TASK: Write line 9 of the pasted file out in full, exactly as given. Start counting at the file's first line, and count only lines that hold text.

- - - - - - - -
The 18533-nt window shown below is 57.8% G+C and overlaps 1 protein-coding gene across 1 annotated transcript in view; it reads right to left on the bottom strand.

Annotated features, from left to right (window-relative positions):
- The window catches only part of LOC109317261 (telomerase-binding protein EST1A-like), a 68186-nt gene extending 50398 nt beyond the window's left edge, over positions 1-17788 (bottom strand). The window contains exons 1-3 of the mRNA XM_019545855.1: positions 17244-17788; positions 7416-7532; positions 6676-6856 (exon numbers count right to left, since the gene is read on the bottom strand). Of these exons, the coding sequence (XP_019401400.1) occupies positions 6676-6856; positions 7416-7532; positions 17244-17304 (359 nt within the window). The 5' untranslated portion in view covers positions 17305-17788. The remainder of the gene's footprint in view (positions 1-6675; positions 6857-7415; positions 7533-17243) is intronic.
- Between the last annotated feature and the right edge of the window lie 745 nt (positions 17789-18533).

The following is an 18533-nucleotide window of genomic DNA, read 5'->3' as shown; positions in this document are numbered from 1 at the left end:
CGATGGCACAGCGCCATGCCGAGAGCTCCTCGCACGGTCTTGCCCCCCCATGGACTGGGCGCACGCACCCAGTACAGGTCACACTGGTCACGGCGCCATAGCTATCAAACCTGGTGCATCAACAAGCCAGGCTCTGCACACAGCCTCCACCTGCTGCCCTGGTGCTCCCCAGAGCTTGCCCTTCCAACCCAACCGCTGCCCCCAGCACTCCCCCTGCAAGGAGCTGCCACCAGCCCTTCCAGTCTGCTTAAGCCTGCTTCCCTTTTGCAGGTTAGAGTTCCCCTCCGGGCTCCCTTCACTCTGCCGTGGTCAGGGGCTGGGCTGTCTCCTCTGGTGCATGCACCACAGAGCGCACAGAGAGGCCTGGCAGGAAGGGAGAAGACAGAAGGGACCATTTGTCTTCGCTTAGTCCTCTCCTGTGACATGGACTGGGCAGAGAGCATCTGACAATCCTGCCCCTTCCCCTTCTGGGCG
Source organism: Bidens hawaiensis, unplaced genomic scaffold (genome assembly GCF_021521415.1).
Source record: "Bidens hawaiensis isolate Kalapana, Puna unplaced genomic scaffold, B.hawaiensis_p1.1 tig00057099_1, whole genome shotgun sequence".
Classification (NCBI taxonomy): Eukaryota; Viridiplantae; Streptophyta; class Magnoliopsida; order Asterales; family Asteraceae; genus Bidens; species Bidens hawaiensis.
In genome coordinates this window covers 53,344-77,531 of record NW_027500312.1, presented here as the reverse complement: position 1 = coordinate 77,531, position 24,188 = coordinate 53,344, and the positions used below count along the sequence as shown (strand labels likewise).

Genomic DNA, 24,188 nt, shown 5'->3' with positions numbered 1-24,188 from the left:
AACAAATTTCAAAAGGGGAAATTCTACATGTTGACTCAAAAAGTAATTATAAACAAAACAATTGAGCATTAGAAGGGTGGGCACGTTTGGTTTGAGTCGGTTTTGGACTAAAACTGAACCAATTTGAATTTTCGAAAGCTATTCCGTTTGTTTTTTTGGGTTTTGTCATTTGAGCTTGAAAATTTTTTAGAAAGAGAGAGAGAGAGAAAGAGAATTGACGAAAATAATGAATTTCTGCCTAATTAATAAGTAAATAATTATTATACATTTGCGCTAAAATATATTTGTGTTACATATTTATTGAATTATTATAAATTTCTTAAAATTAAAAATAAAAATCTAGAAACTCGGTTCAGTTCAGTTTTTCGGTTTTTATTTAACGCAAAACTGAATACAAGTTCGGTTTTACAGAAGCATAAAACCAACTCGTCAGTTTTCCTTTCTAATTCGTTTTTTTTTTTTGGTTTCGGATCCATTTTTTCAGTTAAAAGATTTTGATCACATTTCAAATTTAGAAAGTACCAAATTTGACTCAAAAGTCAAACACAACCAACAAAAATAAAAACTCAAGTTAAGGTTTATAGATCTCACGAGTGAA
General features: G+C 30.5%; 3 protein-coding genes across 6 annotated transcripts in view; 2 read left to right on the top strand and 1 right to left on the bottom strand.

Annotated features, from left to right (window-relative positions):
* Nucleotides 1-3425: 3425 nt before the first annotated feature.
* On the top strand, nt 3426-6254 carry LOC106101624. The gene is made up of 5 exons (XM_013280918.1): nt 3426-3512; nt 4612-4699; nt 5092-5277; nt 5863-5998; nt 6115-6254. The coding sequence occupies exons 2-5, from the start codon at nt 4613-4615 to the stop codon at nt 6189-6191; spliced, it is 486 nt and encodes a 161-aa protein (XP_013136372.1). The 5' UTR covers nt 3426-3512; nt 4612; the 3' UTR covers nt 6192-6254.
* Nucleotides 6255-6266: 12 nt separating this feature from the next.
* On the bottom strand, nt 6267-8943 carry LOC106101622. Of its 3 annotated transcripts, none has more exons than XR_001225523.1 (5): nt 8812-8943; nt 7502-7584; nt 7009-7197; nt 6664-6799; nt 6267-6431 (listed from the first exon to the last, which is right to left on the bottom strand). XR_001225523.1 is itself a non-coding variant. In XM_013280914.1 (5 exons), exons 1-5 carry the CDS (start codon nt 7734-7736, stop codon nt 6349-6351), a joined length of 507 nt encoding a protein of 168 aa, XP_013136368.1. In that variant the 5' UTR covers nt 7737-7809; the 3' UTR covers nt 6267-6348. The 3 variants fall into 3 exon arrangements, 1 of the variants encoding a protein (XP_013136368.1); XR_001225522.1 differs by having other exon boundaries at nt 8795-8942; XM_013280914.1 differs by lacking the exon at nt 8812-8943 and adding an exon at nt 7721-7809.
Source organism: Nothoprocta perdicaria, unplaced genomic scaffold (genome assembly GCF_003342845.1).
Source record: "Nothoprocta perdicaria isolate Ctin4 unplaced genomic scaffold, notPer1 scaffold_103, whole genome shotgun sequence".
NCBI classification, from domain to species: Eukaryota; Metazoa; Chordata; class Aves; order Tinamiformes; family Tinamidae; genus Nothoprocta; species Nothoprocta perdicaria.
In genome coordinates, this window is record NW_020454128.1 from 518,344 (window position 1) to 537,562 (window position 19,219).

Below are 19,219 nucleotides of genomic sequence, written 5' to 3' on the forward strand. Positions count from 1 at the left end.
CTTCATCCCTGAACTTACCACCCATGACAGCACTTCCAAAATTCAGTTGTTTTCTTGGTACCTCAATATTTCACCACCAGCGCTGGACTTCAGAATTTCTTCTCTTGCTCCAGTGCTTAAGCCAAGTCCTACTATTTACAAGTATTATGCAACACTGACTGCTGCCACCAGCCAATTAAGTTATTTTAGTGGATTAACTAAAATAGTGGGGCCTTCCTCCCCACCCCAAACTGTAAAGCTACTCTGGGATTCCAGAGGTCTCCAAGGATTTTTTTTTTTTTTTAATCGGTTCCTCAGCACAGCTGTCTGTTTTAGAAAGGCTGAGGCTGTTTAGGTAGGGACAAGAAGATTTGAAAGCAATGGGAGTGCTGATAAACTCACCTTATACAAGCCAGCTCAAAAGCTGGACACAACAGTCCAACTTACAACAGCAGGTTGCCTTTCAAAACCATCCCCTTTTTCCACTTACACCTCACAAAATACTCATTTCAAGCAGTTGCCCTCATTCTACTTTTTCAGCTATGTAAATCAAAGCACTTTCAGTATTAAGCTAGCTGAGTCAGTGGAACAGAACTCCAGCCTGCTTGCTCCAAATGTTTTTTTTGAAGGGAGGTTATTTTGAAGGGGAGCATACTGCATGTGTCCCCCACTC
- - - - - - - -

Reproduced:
Classification (NCBI taxonomy): Eukaryota; Viridiplantae; Streptophyta; class Magnoliopsida; order Asterales; family Asteraceae; genus Bidens; species Bidens hawaiensis.